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Stocks and the City: Week of July 12

Hey everyone! It’s Paula Cabrito de la Torre at the helm today. Your favourite financial newsletter is back to bring you the highlights of the last seven days and the most important events to come. Here it is, a new dose of Stocks and the City!

Summer is in full swing and, as far as the new variants of the coronavirus allow it, investors are going on holidays. Movements in the markets sometimes get weird, because the volume of shares traded is smaller.

The Internet, however, is everywhere and doesn’t rest in summer. We told you a few days ago that a ransomware attack affected almost a thousand businesses around the world. Its modus operandi: encrypting the files on vulnerable computers and claiming million-dollar ransoms for decrypting them.

Also, the US Pentagon has cancelled a $10 billion contract with Microsoft for its cloud storage services, over a complaint from Amazon.

And speaking of the e-commerce platform, Jeff Bezos, the man who created an empire from an online bookstore, is stepping down as CEO 27 years later. Did he retire to drink caipirinhas on a Caribbean island, as we all would do? No, he has become the company’s executive chairman.

You can find all this news and much more juicy content in our Invest Feed in the Vivid app.

Here’s what you missed over at Vivid Editorial

In the UEFA Euro football championship we have seen that a good strategy can take you a long way. A clear plan can also help your investments, that’s why this week we have published some posts that can be useful to work on yours.

In the Invest Feed, we wondered if there will be a champagne war — it sounds fun, but Russian and French businesses are taking it very seriously –, and explained fractional shares.

Have you ever heard of Lump-Sum investing? And Dollar-Cost Averaging? If this is not the case, I highly recommend Stephanie’s comparison of these two simple and popular investment strategies.

Why does a politician give a five-minute speech and the markets freak out? I have outlined four fundamental economic events that any investor should watch out for before making a major financial decision.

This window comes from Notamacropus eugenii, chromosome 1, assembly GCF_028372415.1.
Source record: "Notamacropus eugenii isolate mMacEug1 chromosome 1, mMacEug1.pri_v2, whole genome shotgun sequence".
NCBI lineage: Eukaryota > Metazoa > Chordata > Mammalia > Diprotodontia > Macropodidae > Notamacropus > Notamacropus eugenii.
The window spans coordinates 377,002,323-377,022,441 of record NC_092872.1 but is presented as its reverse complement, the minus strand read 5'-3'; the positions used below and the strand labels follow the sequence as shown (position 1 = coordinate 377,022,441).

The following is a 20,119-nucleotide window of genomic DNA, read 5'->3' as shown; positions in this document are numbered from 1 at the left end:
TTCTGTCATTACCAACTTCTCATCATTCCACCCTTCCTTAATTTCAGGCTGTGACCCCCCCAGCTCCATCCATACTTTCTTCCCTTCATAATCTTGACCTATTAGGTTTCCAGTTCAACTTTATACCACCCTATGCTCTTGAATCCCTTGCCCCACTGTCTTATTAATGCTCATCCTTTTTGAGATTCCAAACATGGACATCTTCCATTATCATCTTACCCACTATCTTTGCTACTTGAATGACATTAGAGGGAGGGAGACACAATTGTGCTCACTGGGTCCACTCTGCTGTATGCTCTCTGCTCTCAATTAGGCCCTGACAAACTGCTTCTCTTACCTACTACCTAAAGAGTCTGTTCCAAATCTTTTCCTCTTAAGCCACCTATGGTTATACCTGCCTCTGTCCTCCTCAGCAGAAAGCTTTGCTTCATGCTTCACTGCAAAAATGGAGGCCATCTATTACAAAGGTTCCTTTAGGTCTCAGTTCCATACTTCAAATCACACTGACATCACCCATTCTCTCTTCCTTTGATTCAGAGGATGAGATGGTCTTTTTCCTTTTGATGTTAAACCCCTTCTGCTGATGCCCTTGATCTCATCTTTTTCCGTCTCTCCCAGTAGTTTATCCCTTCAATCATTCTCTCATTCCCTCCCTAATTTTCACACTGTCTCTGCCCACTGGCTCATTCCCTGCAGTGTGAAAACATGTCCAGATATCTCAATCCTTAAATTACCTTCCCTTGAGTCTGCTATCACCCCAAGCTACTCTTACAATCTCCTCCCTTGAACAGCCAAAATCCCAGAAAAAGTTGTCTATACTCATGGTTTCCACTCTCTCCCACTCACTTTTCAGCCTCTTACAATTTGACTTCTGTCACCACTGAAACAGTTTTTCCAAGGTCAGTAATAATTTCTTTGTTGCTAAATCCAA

Do you actually know what hedge funds are? Pablo explained in a very simple way how they work, as well as the activist and vulture funds. You should definitely read it if you plan to watch the series Billions!

What you can expect from this week:

We know you want to make the most of these long sunny days, so we have prepared a summary of the main financial events to watch out for in the coming days — heads-up: Tuesday is going to be a busy day.

  • This week a few well-known companies are reporting earnings. On Tuesday it’s PepsiCo’s turn, and on Thursday we’ll see Ericsson — remember those folding mobile phones that had their moment of glory in the 2000s? — and Honeywell — a huge tech that’s even involved in the aeronautics business.
  • In European economic events, Germany on Tuesday will present its Harmonized Index of Consumer Prices, which will show how inflation in the EU’s economic engine is doing.
  • In the U.S., Tuesday is also the day chosen to release the data of the Consumer Price Index ex Food & Energy. This means that they calculate the CPI excluding from the goods list the food and energy because these are the ones with the most volatile prices.

And that’s it! Thanks for choosing us to keep you updated about the financial world. Now, if you feel inspired to invest, have a look at our complete Vivid catalog by clicking this purple button below.
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